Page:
Post-ABC Tracking: Better Know A Candidate
As the last days of the 2008 presidential campaign unfold, voters seem poised to make an informed choice next week, though voters are divided about whether issues or personal traits are a more important factor.
New data from the Washington Post-ABC News daily tracking poll shows nearly eight in 10 feel knowledgeable about the candidate's issue positions, up from about six in 10 in June for both candidates.
About four in 10 voters emphasize personal qualities, while 45 percent place greater weight on the issues. One in 10 said both are equally important.
Independents have shifted markedly over the past few weeks on whether issues or qualities rate as the more important factor in their vote. In mid-October, 33 percent cited a candidate's leadership abilities, 55 percent placed a higher priority on issues. Now, they divide about evenly.
Barack Obama holds a commanding lead among those prioritizing issue positions, leading John McCain 67 percent to 30 percent. McCain's edge among those more concerned with personal qualities is smaller, 56 percent to 40 percent. And that margin has narrowed somewhat: Earlier in the month, McCain held a 61 to 40 percent lead among personality voters, Obama's lead on the issues side was 68 to 29.
Both white and African American voters are divided evenly on the question, and among white voters, it is Obama's advantage on issues (22 points) that is the thinner one (McCain holds a 34 point lead among whites who prioritize personal qualities).
Both candidates appear to have made headway over the past four months in conveying their views on the issues. The proportion of voters who said they know a "great deal" about each candidate's issue positions has nearly doubled since June, however, a sizable one in five said they feel they know little about the candidates views.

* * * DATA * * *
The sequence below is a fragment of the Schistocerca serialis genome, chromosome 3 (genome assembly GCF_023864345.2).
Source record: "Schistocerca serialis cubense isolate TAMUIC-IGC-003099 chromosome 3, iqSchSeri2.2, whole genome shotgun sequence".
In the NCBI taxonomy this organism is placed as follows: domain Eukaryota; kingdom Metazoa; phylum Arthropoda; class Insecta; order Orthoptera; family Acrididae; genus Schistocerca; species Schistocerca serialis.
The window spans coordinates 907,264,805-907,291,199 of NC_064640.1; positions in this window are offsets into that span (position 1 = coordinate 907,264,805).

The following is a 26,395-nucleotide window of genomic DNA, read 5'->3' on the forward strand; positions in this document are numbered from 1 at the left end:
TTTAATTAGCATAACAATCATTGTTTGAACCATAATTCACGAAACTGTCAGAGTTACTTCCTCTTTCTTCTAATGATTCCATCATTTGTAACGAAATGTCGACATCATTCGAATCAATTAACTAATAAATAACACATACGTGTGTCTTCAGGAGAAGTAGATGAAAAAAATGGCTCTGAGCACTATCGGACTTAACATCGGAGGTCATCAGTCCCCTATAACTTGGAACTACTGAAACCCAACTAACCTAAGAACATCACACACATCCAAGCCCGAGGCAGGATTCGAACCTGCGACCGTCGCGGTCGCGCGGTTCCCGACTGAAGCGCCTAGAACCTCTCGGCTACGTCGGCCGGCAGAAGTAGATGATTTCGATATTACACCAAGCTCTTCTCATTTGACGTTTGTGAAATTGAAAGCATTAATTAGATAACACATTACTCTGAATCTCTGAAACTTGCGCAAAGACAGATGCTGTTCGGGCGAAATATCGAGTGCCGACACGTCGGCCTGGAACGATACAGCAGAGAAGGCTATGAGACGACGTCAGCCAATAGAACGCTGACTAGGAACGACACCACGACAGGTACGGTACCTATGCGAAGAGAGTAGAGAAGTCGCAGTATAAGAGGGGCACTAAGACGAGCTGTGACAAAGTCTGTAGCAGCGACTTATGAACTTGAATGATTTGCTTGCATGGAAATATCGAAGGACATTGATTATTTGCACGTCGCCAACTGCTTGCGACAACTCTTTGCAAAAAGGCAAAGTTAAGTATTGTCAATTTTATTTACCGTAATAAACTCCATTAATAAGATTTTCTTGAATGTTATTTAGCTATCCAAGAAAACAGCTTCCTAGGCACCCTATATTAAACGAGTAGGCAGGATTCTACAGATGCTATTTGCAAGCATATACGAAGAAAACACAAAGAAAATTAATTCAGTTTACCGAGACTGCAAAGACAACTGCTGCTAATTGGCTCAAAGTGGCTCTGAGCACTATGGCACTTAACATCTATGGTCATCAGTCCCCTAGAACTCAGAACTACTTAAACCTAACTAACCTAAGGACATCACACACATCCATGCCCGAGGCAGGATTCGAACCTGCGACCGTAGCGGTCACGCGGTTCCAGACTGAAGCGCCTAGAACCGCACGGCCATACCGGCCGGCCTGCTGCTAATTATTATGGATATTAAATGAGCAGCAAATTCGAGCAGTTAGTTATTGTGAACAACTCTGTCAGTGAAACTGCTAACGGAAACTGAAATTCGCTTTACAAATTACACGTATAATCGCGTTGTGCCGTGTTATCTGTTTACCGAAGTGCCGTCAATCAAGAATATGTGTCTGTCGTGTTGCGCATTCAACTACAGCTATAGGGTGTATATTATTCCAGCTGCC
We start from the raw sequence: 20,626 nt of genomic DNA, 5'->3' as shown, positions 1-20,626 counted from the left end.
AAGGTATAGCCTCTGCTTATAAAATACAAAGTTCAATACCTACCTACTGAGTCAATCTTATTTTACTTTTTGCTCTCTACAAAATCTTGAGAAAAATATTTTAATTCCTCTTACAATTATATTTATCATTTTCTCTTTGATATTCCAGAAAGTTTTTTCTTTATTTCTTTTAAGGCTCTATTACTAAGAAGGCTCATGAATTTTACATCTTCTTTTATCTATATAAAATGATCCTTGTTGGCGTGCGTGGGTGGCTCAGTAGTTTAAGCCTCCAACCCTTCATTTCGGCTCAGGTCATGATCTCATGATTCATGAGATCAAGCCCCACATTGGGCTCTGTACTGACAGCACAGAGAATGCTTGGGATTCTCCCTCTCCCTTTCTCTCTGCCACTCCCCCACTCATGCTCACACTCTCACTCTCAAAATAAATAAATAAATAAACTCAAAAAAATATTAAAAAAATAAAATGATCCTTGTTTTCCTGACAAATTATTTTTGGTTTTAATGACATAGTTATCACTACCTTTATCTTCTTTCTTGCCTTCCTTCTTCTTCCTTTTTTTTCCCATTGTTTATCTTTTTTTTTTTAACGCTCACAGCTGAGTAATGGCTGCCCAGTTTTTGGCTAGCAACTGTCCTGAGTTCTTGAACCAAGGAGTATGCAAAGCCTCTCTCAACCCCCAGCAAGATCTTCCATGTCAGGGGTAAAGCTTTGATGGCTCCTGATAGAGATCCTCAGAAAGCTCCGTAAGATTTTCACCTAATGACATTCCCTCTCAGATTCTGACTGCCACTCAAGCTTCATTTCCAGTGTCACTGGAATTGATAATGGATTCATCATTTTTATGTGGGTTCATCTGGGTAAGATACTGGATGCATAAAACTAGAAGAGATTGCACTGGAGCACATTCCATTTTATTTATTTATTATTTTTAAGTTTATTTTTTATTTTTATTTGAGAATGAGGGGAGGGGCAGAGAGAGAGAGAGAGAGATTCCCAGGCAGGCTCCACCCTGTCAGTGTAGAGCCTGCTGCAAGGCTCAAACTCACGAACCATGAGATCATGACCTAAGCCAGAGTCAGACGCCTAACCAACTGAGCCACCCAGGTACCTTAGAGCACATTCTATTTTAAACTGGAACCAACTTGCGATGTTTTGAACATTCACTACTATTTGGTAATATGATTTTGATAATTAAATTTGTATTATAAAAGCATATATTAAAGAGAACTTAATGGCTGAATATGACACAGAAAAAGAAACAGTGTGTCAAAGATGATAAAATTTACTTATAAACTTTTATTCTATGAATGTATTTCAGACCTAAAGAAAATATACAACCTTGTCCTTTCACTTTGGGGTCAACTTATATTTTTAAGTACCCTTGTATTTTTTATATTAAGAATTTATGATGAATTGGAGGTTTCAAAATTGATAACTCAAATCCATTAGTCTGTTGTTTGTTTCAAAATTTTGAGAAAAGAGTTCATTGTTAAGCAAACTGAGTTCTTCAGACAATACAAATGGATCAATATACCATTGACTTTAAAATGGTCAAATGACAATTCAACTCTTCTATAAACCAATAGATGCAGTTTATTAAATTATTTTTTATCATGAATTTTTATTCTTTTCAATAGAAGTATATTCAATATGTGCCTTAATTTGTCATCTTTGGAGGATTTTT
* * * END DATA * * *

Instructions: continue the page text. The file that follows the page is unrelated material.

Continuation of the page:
Increases have come across party and ideological lines, with independents logging the steepest gains. In June, just 13 percent of independent voters felt they had a solid grasp on Obama's issue positions, 14 percent said so of McCain, now it's 43 percent for both.
Surprisingly, partisans on both sides were a bit less apt to feel well informed than independents. Just 36 percent of Republican likely voters said they felt very well informed about McCain's views, up from 19 percent in June, it's 40 percent of Democrats on Obama's side, up from 22 percent four months ago.
Among independents, 35 percent of likely voters said they felt they knew a great deal about both men vying for the presidency, an additional 38 percent felt they knew at least a good amount about both. Just one in 10 felt ill-informed on both sides.
Full data from the Washington Post-ABC News daily tracking poll can be found here.
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